be protected from abuse. In particular, it challenges the assumption

that certain forms of behaviour are abusive to the institution. The

law is not clear as to what constitutes an abuse, or what morally

wrong intent is needed for the act. If polygamist Mormons or

Muslims simply want to use a ceremony for purposes of social

recognition, and if no party to the proceedings is deceived, it could

be argued that the ceremony is not ‘profaned’ or prostituted,

because the requisite intent may not be present.

The remaining moral/social concern is related to the concepts

of scandal and public decency. It could be argued that if public

values have moved so far from enshrining protected positions to

marriage and legitimacy, that there is less of a strong common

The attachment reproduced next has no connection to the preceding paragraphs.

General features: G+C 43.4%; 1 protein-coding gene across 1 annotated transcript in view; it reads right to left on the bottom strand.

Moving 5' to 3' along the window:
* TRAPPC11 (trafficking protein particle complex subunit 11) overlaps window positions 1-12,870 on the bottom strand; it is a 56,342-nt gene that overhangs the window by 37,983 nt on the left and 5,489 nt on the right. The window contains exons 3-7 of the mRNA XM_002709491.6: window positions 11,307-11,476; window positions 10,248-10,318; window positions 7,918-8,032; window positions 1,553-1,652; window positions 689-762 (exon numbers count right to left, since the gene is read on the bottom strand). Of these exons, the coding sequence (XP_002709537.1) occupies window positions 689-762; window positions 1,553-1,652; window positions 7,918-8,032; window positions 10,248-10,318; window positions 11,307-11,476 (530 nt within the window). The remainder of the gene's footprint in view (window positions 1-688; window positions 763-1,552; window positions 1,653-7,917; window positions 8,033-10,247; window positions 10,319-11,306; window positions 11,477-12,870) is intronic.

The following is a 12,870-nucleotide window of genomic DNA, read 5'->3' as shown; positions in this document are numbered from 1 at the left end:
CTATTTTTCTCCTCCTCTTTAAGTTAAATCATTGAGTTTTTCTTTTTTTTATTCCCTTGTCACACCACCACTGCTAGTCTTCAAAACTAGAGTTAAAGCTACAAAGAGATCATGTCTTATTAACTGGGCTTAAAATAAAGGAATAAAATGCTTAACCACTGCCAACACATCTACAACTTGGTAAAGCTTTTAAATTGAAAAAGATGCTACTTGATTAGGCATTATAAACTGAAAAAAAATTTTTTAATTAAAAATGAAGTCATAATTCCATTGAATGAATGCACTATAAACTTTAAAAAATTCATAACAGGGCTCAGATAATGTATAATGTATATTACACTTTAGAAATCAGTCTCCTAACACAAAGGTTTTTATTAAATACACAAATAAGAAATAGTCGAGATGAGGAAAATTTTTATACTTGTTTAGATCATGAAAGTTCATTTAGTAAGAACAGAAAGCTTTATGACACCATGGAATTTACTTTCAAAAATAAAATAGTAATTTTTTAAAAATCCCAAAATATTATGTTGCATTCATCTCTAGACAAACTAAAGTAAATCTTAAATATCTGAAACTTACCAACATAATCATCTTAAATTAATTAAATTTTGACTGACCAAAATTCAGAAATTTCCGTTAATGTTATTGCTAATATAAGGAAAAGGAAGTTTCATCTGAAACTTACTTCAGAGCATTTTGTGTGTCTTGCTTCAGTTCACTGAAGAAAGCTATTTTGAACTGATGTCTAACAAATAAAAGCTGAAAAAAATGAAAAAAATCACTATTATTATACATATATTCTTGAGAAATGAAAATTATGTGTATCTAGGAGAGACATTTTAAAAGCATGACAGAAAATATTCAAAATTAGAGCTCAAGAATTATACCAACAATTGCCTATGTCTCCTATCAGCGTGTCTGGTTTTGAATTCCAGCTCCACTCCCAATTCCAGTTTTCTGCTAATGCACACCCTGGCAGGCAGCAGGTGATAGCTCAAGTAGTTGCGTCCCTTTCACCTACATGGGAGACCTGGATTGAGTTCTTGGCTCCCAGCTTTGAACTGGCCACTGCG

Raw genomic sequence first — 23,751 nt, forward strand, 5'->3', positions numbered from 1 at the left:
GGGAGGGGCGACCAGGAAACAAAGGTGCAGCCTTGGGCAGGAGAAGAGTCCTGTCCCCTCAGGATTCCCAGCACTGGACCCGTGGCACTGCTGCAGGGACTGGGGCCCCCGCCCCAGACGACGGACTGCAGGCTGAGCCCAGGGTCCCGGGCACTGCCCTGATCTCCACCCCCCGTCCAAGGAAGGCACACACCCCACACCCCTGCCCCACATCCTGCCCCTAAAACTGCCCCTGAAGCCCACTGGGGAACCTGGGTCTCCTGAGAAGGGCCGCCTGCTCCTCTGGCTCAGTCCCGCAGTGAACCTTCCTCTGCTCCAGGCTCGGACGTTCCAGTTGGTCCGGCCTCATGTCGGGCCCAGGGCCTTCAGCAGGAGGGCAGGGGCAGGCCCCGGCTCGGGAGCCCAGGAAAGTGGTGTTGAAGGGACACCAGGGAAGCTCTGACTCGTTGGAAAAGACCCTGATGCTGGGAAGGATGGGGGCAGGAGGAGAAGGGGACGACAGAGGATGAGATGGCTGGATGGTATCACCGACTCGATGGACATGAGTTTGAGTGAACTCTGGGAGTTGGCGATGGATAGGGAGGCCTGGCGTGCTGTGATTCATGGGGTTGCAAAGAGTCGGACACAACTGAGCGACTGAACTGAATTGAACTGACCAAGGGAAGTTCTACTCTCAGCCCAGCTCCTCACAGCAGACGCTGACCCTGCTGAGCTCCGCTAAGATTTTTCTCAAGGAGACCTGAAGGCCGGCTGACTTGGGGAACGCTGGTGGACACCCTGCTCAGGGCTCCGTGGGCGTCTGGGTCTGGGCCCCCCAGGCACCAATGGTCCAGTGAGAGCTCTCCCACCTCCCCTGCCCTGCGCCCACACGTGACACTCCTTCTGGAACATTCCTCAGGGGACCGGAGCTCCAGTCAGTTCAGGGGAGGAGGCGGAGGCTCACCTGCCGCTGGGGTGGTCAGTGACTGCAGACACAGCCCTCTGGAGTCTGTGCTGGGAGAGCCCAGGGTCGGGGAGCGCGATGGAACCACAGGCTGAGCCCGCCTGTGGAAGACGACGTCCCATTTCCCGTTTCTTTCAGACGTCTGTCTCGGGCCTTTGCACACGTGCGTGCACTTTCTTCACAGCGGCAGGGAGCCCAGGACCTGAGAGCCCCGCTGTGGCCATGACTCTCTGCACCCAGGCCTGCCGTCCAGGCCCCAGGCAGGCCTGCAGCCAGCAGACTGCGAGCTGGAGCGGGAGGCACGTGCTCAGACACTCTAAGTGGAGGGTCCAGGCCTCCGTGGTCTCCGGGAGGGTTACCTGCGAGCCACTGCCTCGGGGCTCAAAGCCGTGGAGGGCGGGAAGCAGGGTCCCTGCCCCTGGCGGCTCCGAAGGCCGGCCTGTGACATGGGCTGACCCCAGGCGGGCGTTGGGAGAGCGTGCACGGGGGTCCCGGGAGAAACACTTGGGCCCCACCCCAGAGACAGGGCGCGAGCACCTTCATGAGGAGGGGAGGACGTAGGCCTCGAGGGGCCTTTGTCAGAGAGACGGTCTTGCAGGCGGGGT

public opinion to be scandalised. That is not to say that if polygamists

were to marry in the UK that it would not attract media

comment, as it undoubtedly would, but it is not clear that it would

be as offensive to a current generation as it would to that of

100 years ago, and it is not clear how offensive it would need

to be to rate as scandal sufficient to justify the existence of the


The final such issue is the assumption that there are two types

of marriage that are different. As has been commented earlier, T C

Hartley has argued, and the Law Commission has accepted that

the purpose and functions of polygamous and monogamous marriage

are similar, and the law now tends for civil purposes to treat

polygamous marriages as if they were monogamous, effectively

changing the nature of the distinction. This is combined with a

recognition by judges that even monogamous marriages can be

rendered potentially polygamous depending on domicile and religion.

It then becomes easier to question the assumption. Is it that

the marriages are different, or that we apply different rules to them

at different times? It is possible that the underlying marriage is the

same, and it is the rules that change.

This also combines with an analysis of the divorce rate. Divorce

has only recently become widely available, but the number of